Just like any self-respecting sports team, the Coyotes get to participate in a ceremony after wins.

One would guess that Zac Rinaldo got the “championship belt” stemming from the rough stuff between the Coyotes and Canadiens, which included a Rinaldo fight (no surprise) and Tomas Plekanec‘s first NHL bout (in his 941st career game).

The Coyotes want to bounce back from their bad start, while Duclair hopes to shed the weight of a lousy 2016-17 season.

At 4-15-3, Arizona might already be in too big of a hole to make any waves. Even so, they can gain some respect, and show that they’re not as bad as their record indicates. Heck, a win in Toronto would give them an undeniably successful road trip, something that’s not always a layup even for established, contending teams.

Now, now, all of that aside … it might be a little too early to take them seriously.

James O’Brien is a writer for Pro Hockey Talk on NBC Sports. Drop him a line at phtblog@nbcsports.com or follow him on Twitter @cyclelikesedins.

Update: Matthews returns at perfect time for Maple Leafs

Getty
Leave a comment

Update: Auston Matthews is indeed playing for the Maple Leafs against Montreal on Saturday. Read below to find out why this is a big deal, even beyond the obvious of merely having a star return.

(And not just because they’re trying to win a sixth game in a row and make life more miserable for the rival Canadiens.)

***

Toronto Maple Leafs head coach Mike Babcock must be delighted by how his team is winning games.

Most obviously, they’ve been doing so without Auston Matthews, who’s currently dealing with an upper-body injury. The Leafs won their fifth consecutive game 1-0 in OT thanks to William Nylander‘s slump-breaking goal, and Toronto’s played the last four without Matthews.

The variety of wins – some in overtime, some with outstanding goaltending, many likely boosting other talents who step up – must really encourage Babs. And that confidence could come in handy very soon.

The Athletic’s James Mirtle breaks down how they’ve been winning and who’s stepped up in Matthews absence, so check that out for more in that regard (sub required).

That’s all good stuff, but here’s the thing: the Maple Leafs are lucky that Matthews seems like he’s nearing his return, because the rest of 2017 presents a beast of a schedule. Before we get to that, consider that Matthews appears to be a gametime decision for Saturday’s game against the Montreal Canadiens:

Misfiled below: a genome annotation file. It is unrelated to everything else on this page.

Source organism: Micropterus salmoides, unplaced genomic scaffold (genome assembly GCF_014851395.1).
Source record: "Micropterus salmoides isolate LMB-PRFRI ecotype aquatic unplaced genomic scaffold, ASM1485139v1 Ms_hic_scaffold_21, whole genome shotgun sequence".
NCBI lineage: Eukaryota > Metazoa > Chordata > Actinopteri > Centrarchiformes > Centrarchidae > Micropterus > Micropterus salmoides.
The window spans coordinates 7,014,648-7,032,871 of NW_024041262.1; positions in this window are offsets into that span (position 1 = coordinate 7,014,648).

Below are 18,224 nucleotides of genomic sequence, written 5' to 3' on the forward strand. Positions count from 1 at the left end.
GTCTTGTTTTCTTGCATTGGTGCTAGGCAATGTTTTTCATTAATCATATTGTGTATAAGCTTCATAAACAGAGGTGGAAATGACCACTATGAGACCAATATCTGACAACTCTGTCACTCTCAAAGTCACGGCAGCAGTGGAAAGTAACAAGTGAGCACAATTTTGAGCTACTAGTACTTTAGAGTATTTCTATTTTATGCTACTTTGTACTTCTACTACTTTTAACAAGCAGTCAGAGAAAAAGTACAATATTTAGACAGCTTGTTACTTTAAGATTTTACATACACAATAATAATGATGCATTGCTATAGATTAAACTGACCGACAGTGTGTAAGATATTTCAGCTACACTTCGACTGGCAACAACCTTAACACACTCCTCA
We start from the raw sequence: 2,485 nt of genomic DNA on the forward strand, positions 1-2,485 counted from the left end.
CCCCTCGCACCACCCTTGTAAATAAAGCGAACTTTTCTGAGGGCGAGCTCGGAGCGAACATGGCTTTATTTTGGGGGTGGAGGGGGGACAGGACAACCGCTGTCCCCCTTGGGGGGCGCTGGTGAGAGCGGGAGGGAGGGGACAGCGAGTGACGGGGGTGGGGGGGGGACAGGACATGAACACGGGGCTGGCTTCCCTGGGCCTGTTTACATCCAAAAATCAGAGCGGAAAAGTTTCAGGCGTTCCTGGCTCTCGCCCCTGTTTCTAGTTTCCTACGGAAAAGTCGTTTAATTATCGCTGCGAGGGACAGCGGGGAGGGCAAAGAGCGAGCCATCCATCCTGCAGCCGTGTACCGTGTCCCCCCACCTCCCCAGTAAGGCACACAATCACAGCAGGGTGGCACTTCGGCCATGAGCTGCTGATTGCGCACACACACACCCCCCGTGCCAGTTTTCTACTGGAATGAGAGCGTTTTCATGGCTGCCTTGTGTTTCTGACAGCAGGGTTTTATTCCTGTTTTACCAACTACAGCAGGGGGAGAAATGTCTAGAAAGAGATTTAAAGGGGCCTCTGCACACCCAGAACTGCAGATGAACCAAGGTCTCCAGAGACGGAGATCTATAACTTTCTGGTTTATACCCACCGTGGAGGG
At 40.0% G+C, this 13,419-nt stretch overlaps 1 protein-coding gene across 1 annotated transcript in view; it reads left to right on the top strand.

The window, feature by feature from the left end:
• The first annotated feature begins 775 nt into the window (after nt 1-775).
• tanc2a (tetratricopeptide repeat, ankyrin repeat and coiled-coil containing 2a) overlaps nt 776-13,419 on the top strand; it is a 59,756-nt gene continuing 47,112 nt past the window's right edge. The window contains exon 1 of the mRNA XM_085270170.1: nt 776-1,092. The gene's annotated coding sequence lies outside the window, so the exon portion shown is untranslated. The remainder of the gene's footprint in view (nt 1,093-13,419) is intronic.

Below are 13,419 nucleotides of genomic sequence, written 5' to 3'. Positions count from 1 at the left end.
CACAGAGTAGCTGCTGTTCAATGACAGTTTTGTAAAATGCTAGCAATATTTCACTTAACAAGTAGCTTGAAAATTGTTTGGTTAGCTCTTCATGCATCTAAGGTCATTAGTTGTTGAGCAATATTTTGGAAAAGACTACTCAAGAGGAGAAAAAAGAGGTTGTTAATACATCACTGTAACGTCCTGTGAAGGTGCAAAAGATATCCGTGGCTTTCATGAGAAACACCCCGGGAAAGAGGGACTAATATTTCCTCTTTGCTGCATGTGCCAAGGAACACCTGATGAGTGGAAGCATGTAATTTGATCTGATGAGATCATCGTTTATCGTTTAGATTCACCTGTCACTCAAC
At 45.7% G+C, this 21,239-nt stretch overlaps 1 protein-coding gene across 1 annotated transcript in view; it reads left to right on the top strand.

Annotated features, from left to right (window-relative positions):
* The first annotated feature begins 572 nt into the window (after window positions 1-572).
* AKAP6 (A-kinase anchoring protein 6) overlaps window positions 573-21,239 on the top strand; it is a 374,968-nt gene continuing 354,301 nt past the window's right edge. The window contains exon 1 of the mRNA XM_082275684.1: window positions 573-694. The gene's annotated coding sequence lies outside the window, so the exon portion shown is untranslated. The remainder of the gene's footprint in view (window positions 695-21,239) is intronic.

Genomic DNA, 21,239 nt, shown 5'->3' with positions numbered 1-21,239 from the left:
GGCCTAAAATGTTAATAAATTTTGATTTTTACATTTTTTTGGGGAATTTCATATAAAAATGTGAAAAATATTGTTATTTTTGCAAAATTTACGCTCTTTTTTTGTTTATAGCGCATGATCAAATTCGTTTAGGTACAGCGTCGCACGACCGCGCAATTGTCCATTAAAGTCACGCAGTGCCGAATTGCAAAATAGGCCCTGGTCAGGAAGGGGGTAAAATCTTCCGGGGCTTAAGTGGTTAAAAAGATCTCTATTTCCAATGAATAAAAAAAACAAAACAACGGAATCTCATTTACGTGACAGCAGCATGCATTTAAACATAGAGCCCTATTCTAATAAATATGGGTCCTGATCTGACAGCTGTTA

So, obviously, that’s not a guarantee that he’ll play. It implies that he’s at least getting closer, though.

Feast your eyes on the remainder of the Maple Leafs’ schedule during this calendar year, which might prompt a New Year’s resolution of “Let’s just try to forget what we just went through.” The away games are bolded, with back-to-backs underlined.

Sat, Nov 18 @ Montreal
Mon, Nov 20 vs Arizona
Wed, Nov 22 @ Florida
Fri, Nov 24 @ Carolina
Sat, Nov 25 vs Washington
Tue, Nov 28 @ Calgary
Thu, Nov 30 @ Edmonton
Sat, Dec 2 @ Vancouver
Wed, Dec 6 vs Calgary
Sat, Dec 9 @ Pittsburgh
Sun, Dec 10 vs Edmonton
Tue, Dec 12 @ Philadelphia
Thu, Dec 14 @ Minnesota
Fri, Dec 15 @ Detroit
Tue, Dec 19 vs Carolina
Wed, Dec 20 @ Columbus
Sat, Dec 23 @ NY Rangers
Thu, Dec 28 @ Arizona
Fri, Dec 29 @ Colorado
Sun, Dec 31 @ Vegas

The Maple Leafs play 15 of their next 20 games on the road. The final stretch is especially rough, with a five-game road trip and eight of nine away from home. There are also five back-to-back sets.

So, it’s great that the Maple Leafs have manufactured ways to win without their brilliant top forward. That said, as Mirtle points out, they’ve been outplayed pretty badly at times in those games, and you wonder how long that luck (and timely work, to be fair) can last.

From the look of things, the Maple Leafs might not have to worry too much about that, and Matthews’ return couldn’t come at a much better time.

Not that it will be easy even with him, especially since he might not be at full-strength right away.

James O’Brien is a writer for Pro Hockey Talk on NBC Sports. Drop him a line at phtblog@nbcsports.com or follow him on Twitter @cyclelikesedins.

Don’t panic? McDavid can’t save Oilers once again

Getty
3 Comments

Things are about as ugly for the Edmonton Oilers right now as this stomp by Dallas Stars pest Antoine Roussel.